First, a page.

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Sichuan Basin

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Title: Sichuan Basin  
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Subject: Sichuan, 2008 Sichuan earthquake, Shu (state), End of the Han dynasty, Geography of China
Collection: Drainage Basins of China, Landforms of Sichuan
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Sichuan Basin

Sichuan basin

The Sichuan Basin (Chinese: 四川盆地; pinyin: Sìchuān Péndì), or Szechwan Basin, is a lowland region in southwestern China. Despite its historical name, it is not only synonymous to Sichuan province, comprising its central and eastern portions as well as part of Chongqing Municipality (which itself was, until 1997, politically part of Sichuan). Due to its relative flatness and fertile grounds, it is heavily populated with a population of more than 100 million. In addition to being a dominant geographical feature of the region, the Sichuan basin also constitutes a cultural sphere that is distinguished by its own unique customs, cuisine, and dialects. It is also called the "Red Basin." It is famous for rice cultivation. It is also the principal gas-producing region of China.[1]

Contents

  • Mountain ranges 1
  • Hills, plains and rivers 2
  • Climate 3
  • Flatland 4
  • References 5

Mountain ranges

Mountains frame the Sichuan Basin on all sides:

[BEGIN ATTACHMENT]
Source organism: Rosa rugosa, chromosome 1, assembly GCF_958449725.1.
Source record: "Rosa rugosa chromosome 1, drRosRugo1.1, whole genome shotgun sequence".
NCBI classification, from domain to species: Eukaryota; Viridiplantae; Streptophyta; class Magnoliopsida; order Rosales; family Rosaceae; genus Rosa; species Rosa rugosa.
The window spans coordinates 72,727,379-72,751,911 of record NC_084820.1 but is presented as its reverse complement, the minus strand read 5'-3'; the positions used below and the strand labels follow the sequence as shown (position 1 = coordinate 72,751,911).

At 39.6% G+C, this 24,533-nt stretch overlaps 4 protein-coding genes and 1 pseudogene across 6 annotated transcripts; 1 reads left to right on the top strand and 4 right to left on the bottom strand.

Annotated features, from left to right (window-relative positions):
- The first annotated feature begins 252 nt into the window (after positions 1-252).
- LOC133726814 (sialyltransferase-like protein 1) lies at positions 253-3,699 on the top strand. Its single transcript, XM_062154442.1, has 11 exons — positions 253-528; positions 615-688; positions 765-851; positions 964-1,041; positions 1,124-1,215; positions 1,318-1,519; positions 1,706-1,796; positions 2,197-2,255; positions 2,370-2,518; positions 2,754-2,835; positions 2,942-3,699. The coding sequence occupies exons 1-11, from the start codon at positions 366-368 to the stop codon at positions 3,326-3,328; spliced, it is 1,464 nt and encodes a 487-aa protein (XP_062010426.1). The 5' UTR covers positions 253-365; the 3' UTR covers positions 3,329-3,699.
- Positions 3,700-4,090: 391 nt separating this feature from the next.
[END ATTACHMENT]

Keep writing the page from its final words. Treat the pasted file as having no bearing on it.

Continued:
The Wu Mountains.

Hills, plains and rivers

The Sichuan Basin consists of low hills and alluvial plains, and several major rivers flow into the Chang Jiang (Yangtze River), which passes through the southern part of the basin. The seismically active Longmenshan Fault - the source of the catastrophic 2008 Sichuan earthquake - runs along the western boundary of the basin, separating it from the Tibetan plateau to the west.

Climate

A moist, often overcast, four-season climate dominates here, with cool to mild winters, with occasional frost, and hot, very humid summers; the intensity of summer varies rather widely, depending on location. See the articles on Chongqing and Chengdu for further details.

Flatland

Zitong County, in the northwest of the Sichuan Basin

These days the Sichuan Basin flatlands are mostly covered by farmers' fields and cities, while the original Sichuan Basin evergreen broadleaf forests landscapes have been reduced to small patches on occasional steep hill slopes, on a few sacred mountains such as Mount Emei, or around temples.[2] A greater variety of natural landscapes and wildlife has been at least partially preserved in the mountains surrounding the basin. The natural ecosystems of these mountains have been classified by the World Wildlife Fund as the Qionglai-Minshan conifer forests[3] and the Daba Mountains evergreen forests.[4] It was in the hilly Lichuan County, on the eastern mountain fringe of the basin, where the Dawn Redwood (Metasequoia glyptostroboides, previously only known in fossils and thought to be extinct) was discovered in 1944. The Dawn Redwood is distinctive because it is a deciduous conifer.

References

  1. ^ Energy Citations Database (ECD) - - Document #7024946
  2. ^ "Sichuan Basin evergreen broadleaf forests". Terrestrial Ecoregions. World Wildlife Fund. 
  3. ^ "Qionglai-Minshan conifer forests". Terrestrial Ecoregions. World Wildlife Fund. 
  4. ^ "Daba Mountains evergreen forests". Terrestrial Ecoregions. World Wildlife Fund. 

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